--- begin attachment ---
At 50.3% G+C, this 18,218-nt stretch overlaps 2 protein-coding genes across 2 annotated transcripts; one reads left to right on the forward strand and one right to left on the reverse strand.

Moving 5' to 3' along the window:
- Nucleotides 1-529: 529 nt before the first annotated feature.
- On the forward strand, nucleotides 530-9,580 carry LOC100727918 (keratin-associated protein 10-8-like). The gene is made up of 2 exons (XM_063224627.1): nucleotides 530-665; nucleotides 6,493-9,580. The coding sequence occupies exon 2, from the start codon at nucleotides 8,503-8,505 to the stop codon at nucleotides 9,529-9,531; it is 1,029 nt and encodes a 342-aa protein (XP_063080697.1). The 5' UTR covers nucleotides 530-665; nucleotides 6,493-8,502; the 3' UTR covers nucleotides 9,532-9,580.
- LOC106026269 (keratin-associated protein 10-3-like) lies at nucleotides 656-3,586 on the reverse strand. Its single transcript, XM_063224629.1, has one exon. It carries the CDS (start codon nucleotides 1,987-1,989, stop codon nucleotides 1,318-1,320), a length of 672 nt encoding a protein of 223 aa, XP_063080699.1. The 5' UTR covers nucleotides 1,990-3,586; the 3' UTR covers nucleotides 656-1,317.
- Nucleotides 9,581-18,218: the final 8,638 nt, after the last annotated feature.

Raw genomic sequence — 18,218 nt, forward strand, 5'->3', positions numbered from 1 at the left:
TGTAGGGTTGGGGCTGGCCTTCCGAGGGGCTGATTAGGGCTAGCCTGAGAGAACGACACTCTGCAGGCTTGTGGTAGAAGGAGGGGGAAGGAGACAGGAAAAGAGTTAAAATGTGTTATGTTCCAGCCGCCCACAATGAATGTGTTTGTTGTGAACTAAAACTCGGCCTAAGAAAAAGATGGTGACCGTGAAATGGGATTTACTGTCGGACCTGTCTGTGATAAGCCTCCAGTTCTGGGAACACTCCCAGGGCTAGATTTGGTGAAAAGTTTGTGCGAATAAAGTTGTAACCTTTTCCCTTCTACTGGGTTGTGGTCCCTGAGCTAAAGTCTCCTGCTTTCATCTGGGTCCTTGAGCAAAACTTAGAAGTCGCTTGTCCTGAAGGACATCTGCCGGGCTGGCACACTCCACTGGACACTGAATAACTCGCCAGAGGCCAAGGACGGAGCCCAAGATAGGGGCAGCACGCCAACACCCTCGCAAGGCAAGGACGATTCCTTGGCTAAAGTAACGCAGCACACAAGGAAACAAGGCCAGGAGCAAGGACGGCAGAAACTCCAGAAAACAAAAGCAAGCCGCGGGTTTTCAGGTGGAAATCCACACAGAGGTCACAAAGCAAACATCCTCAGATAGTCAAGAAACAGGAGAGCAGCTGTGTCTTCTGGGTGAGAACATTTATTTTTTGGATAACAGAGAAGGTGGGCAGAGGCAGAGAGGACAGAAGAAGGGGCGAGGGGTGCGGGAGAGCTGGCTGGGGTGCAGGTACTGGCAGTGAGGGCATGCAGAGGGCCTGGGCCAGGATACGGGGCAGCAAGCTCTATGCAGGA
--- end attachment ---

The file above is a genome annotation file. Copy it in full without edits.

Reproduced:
At 50.3% G+C, this 18,218-nt stretch overlaps 2 protein-coding genes across 2 annotated transcripts; one reads left to right on the forward strand and one right to left on the reverse strand.

Moving 5' to 3' along the window:
- Nucleotides 1-529: 529 nt before the first annotated feature.
- On the forward strand, nucleotides 530-9,580 carry LOC100727918 (keratin-associated protein 10-8-like). The gene is made up of 2 exons (XM_063224627.1): nucleotides 530-665; nucleotides 6,493-9,580. The coding sequence occupies exon 2, from the start codon at nucleotides 8,503-8,505 to the stop codon at nucleotides 9,529-9,531; it is 1,029 nt and encodes a 342-aa protein (XP_063080697.1). The 5' UTR covers nucleotides 530-665; nucleotides 6,493-8,502; the 3' UTR covers nucleotides 9,532-9,580.
- LOC106026269 (keratin-associated protein 10-3-like) lies at nucleotides 656-3,586 on the reverse strand. Its single transcript, XM_063224629.1, has one exon. It carries the CDS (start codon nucleotides 1,987-1,989, stop codon nucleotides 1,318-1,320), a length of 672 nt encoding a protein of 223 aa, XP_063080699.1. The 5' UTR covers nucleotides 1,990-3,586; the 3' UTR covers nucleotides 656-1,317.
- Nucleotides 9,581-18,218: the final 8,638 nt, after the last annotated feature.

Raw genomic sequence — 18,218 nt, forward strand, 5'->3', positions numbered from 1 at the left:
TGTAGGGTTGGGGCTGGCCTTCCGAGGGGCTGATTAGGGCTAGCCTGAGAGAACGACACTCTGCAGGCTTGTGGTAGAAGGAGGGGGAAGGAGACAGGAAAAGAGTTAAAATGTGTTATGTTCCAGCCGCCCACAATGAATGTGTTTGTTGTGAACTAAAACTCGGCCTAAGAAAAAGATGGTGACCGTGAAATGGGATTTACTGTCGGACCTGTCTGTGATAAGCCTCCAGTTCTGGGAACACTCCCAGGGCTAGATTTGGTGAAAAGTTTGTGCGAATAAAGTTGTAACCTTTTCCCTTCTACTGGGTTGTGGTCCCTGAGCTAAAGTCTCCTGCTTTCATCTGGGTCCTTGAGCAAAACTTAGAAGTCGCTTGTCCTGAAGGACATCTGCCGGGCTGGCACACTCCACTGGACACTGAATAACTCGCCAGAGGCCAAGGACGGAGCCCAAGATAGGGGCAGCACGCCAACACCCTCGCAAGGCAAGGACGATTCCTTGGCTAAAGTAACGCAGCACACAAGGAAACAAGGCCAGGAGCAAGGACGGCAGAAACTCCAGAAAACAAAAGCAAGCCGCGGGTTTTCAGGTGGAAATCCACACAGAGGTCACAAAGCAAACATCCTCAGATAGTCAAGAAACAGGAGAGCAGCTGTGTCTTCTGGGTGAGAACATTTATTTTTTGGATAACAGAGAAGGTGGGCAGAGGCAGAGAGGACAGAAGAAGGGGCGAGGGGTGCGGGAGAGCTGGCTGGGGTGCAGGTACTGGCAGTGAGGGCATGCAGAGGGCCTGGGCCAGGATACGGGGCAGCAAGCTCTATGCAGGA